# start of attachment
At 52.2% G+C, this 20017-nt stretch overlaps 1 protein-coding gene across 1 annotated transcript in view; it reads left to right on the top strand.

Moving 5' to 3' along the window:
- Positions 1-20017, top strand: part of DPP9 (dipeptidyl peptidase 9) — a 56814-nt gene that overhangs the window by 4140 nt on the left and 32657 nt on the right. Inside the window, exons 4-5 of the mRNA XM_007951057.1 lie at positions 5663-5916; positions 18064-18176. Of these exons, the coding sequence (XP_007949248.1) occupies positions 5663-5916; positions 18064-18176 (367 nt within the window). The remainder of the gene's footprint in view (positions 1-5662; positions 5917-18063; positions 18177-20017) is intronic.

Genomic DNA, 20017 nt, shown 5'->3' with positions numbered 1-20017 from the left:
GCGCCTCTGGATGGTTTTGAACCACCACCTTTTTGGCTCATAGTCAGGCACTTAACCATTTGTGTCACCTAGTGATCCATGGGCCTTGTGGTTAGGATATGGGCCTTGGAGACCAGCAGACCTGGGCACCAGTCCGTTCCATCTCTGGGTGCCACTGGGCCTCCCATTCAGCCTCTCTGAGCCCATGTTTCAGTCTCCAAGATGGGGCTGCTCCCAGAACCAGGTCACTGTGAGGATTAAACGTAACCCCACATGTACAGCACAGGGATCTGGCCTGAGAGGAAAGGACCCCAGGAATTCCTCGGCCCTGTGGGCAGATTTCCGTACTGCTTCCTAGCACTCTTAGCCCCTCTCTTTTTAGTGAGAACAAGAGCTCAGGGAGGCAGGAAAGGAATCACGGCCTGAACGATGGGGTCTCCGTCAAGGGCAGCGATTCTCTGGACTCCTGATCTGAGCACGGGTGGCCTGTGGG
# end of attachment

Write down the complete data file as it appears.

At 52.2% G+C, this 20017-nt stretch overlaps 1 protein-coding gene across 1 annotated transcript in view; it reads left to right on the top strand.

Moving 5' to 3' along the window:
- Positions 1-20017, top strand: part of DPP9 (dipeptidyl peptidase 9) — a 56814-nt gene that overhangs the window by 4140 nt on the left and 32657 nt on the right. Inside the window, exons 4-5 of the mRNA XM_007951057.1 lie at positions 5663-5916; positions 18064-18176. Of these exons, the coding sequence (XP_007949248.1) occupies positions 5663-5916; positions 18064-18176 (367 nt within the window). The remainder of the gene's footprint in view (positions 1-5662; positions 5917-18063; positions 18177-20017) is intronic.

Genomic DNA, 20017 nt, shown 5'->3' with positions numbered 1-20017 from the left:
GCGCCTCTGGATGGTTTTGAACCACCACCTTTTTGGCTCATAGTCAGGCACTTAACCATTTGTGTCACCTAGTGATCCATGGGCCTTGTGGTTAGGATATGGGCCTTGGAGACCAGCAGACCTGGGCACCAGTCCGTTCCATCTCTGGGTGCCACTGGGCCTCCCATTCAGCCTCTCTGAGCCCATGTTTCAGTCTCCAAGATGGGGCTGCTCCCAGAACCAGGTCACTGTGAGGATTAAACGTAACCCCACATGTACAGCACAGGGATCTGGCCTGAGAGGAAAGGACCCCAGGAATTCCTCGGCCCTGTGGGCAGATTTCCGTACTGCTTCCTAGCACTCTTAGCCCCTCTCTTTTTAGTGAGAACAAGAGCTCAGGGAGGCAGGAAAGGAATCACGGCCTGAACGATGGGGTCTCCGTCAAGGGCAGCGATTCTCTGGACTCCTGATCTGAGCACGGGTGGCCTGTGGG